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I have some naked thoughts that rove about,
And loudly knock to have their passage out;
And, weary of their place, do only stay,
Till thou hast deck'd them in thy best array;
That so they may, without suspect or fears,
Fly swiftly to this fair assembly's ears:
Yet I had rather, if I were to chuse,
Thy service in some graver subject use,
Such as may make thee search thy coffers round,
Before thou clothe my fancy in fit sound:
Such where the deep transported mind may soar
Above the wheeling poles, and at Heaven's door
Look in, and see each blissful Deity,
How he before the thunderous throne doth lie,
Listening to what unshorn Apollo sings
To the touch of golden wires, while Hebe brings
Immortal nectar to her kingly sire:
Then passing through the spheres of watchful fire, 40
And misty regions of wide air next under,
And hills of snow, and lofts of piled thunder,
May tell at length how green-eyed Neptune raves,
In Heaven's defiance mustering all his waves;
Then sing of secret things that came to pass
When beldam Nature in her cradle was;
And last of kings, and queens, and heroes old,
Such as the wise Demodocus once told
In solemn songs at king Alcinous' feast,
While sad Ulysses' soul, and all the rest,
Are held, with his melodious harmony,
In willing chains and sweet captivity.
But fie, my wandering Muse, how thou dost stray!
Expectance calls thee now another way:
Thou know'st it must be now thy only bent
To keep in compass of thy predicament:
Then quick about thy purposed business come,

That to the next I may resign my room.
Then Ens is represented as father of the Predicaments, his two sons,

whereof the eldest stood for Substance with his canons, which Ess, tbus speaking, explains:

Good luck befriend thee, son; for, at thy birth,

The faery ladies danced upon the hearth; 29. Yt I had rather, &c. It appears, 37. Unshorn Apollo, an epithet by which by this address of Milton to his native he is distinguished in the Greek and language, that even in these green years Latin poets. he had the ambition to think of writing 48. Demodocus, the famous bard of the an epic poem; and it is worth the curious Odyssey, who, according to the fashion reader's attention to observe how much of the heroic ages, delighted the guests the ** Paralise Lost" corresponds in its of Alcinous, during their repa-t, hy singcircuinstances to the prophetic wish he ing about the feats of the Greeks at the now formed.—THYER.

siege of Troy, the woouien horse, &c. See llere are strong indications of a young 0u. viii. 44. mind anticipating the subject of the 59. Good luck, &c. Here the metaphy. " Paradise Lost," if we substitute Chris- sical or logical Eus is introduced as a pertion for pagan ideas. He was now deep son, and addressing his eldest son Sul in the Greek poets.-T. WARTON.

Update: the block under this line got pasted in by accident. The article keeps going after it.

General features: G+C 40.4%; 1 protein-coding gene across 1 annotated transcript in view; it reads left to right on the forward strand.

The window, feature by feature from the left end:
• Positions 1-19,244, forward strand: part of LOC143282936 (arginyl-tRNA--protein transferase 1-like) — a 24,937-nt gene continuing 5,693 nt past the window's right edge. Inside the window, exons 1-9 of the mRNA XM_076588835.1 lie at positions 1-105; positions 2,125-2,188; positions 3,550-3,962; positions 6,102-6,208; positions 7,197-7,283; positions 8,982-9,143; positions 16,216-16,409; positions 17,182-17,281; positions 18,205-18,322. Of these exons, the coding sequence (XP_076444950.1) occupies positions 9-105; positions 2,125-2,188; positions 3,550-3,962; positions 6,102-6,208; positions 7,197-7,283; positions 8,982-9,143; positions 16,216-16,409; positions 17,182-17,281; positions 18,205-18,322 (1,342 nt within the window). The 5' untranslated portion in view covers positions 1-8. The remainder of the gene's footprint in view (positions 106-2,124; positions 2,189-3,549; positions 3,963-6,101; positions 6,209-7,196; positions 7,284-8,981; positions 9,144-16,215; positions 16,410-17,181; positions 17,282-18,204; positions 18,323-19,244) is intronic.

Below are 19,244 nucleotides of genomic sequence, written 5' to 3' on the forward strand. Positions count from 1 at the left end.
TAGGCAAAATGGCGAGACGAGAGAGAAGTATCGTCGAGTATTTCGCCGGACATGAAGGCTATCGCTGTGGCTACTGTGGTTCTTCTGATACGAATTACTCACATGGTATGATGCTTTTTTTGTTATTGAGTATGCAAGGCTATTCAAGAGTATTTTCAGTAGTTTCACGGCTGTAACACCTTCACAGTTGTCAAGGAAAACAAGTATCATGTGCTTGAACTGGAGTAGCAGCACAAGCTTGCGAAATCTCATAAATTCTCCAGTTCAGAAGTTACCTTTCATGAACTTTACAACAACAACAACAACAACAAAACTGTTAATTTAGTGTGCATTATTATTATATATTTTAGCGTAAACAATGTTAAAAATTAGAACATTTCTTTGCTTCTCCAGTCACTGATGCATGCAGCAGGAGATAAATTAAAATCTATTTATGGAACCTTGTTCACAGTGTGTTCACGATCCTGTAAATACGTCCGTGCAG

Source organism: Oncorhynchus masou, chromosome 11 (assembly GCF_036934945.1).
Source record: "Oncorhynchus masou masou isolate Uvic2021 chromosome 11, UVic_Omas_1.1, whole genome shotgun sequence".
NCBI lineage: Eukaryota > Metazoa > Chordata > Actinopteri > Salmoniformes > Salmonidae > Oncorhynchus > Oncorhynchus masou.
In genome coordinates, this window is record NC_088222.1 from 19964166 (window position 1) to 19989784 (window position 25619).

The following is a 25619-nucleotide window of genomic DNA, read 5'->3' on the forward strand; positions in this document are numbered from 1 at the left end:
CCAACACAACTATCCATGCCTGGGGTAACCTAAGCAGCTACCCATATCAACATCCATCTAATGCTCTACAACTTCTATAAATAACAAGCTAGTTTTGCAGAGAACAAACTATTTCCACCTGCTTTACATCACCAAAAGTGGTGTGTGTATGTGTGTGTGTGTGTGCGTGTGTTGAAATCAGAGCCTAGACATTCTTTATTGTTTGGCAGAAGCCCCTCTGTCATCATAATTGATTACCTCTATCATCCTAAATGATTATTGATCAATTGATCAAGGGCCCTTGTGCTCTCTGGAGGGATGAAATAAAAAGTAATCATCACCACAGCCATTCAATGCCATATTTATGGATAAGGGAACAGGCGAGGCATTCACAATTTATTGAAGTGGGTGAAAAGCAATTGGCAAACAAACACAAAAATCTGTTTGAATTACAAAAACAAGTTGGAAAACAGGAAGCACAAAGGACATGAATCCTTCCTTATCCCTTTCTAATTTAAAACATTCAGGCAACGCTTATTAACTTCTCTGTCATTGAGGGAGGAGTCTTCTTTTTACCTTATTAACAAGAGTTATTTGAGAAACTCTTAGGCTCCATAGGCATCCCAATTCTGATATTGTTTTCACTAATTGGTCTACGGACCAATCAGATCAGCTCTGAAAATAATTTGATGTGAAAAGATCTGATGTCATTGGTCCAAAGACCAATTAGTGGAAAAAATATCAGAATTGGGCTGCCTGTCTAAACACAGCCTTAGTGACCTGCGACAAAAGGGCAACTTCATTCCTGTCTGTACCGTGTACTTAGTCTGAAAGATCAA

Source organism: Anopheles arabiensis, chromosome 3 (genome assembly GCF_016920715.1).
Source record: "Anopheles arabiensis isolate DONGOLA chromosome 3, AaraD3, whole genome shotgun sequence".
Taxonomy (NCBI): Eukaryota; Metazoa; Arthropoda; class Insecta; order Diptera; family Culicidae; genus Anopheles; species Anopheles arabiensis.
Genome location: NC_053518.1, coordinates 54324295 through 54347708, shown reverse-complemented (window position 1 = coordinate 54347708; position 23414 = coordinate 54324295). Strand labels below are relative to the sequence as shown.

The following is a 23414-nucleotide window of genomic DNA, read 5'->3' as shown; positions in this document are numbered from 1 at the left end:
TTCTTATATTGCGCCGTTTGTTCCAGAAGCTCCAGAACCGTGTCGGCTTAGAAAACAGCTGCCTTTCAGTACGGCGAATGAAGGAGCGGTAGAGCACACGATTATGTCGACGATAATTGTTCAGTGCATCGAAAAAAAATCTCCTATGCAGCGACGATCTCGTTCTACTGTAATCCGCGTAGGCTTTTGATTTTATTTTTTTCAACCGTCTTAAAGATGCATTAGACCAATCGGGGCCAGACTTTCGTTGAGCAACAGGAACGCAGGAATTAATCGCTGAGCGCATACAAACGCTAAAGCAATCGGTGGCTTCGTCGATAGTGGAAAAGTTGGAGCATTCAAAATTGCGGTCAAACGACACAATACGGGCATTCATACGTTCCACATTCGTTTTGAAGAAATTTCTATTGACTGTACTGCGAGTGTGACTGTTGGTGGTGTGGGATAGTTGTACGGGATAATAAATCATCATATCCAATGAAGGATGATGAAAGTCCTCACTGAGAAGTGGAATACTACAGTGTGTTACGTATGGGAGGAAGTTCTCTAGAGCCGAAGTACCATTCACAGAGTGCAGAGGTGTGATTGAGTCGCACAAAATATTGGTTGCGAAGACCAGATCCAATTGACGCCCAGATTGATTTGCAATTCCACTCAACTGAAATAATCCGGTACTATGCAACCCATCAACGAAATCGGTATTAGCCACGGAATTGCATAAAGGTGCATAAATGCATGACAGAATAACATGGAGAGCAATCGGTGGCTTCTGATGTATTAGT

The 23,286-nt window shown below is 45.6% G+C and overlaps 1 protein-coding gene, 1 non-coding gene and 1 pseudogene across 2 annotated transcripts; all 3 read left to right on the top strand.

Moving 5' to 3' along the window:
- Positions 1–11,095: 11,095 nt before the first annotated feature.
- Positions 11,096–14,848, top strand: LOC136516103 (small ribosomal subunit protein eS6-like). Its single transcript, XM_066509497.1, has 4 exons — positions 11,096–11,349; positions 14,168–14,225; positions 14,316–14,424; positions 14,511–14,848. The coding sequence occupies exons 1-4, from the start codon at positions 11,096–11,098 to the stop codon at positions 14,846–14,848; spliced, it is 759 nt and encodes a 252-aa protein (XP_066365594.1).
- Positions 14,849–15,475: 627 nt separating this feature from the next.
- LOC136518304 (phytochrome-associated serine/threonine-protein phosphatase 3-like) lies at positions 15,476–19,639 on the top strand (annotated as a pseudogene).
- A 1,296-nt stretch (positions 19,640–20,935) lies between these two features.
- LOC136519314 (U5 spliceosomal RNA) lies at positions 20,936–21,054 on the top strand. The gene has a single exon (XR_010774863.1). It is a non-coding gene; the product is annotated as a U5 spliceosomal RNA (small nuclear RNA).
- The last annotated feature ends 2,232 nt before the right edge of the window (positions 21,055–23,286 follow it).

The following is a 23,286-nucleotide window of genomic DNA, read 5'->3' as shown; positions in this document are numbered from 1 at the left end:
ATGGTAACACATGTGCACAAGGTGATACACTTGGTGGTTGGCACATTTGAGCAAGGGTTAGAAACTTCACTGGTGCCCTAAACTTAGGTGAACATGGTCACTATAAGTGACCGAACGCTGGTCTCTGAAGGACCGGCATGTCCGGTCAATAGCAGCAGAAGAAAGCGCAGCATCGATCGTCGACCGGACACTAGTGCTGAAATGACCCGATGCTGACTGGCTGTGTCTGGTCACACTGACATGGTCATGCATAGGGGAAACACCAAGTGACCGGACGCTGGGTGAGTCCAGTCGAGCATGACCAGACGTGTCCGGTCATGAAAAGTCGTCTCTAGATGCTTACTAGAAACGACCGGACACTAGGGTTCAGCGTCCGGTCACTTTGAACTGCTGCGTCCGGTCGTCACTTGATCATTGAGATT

stance; afterwards the logical Quantity,


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Thy drowsy nurse hath sworn she did them spie
Come tripping to the room where thou didst líe;
And, sweetly singing round about thy bed,
Strow all thy blessings on thy sleeping head.
She heard them give thee this, that thou shouldst still
From eyes of mortals walk invisible:
Yet there is something that doth force my fear;
For once it was my dismal hap to hear
A sibyl old, bow-bent with crooked age,
That far events full wisely could presage,
And in time's long and dark prospective glass
Foresaw what future days should bring to pass;
Your son, said she, nor can you it prevent,
Shall subject be to many an Accident:
O’er all his brethren he shall reign as king,
Yet every one shall make him underling;
And those, that cannot live from him asunder,
Ungratefully shall strive to keep him under:
In worth and excellence he shall outgo them;
Yet, being above them, he shall be below them;
From others he shall stand in need of nothing,
Yet on his brothers shall depend for clothing:
To find a foe it shall not be his hap,
And Peace shall lull him in her flowery lap;
Yet shall he live in strife, and at his door
Devouring War shall never cease to roar;
Yea, it shall be his natural property
To harbour those that are at enmity.
What power, what force, what mighty spell, if not
Your learned hands, can loose this Gordian knot?



The next, QUANTITY and Quality, spake in prose; then RELATION was

called by his name.
Rivers, arise; whether thou be the son
Of utmost Tweed, or Oose, or gulphy Dun,

Quality, and Relntion, are personifierl, diraments are his brethren; of or to and speak. This affectation will appear which he is the Subjectum, although first more excusable in Milton, if we recolleet in excellence or order. that every thing, in the masks of this 78. Ungratefully, &c. They cannot exage, appeared in a bodily shape. Airy ist but as inherent in Substance. Nothing" had not only a "local habita- 81. From others, &c. He is still sub tion and a name," but a visible figure.-stince, with or without Accident. T. WARTOV.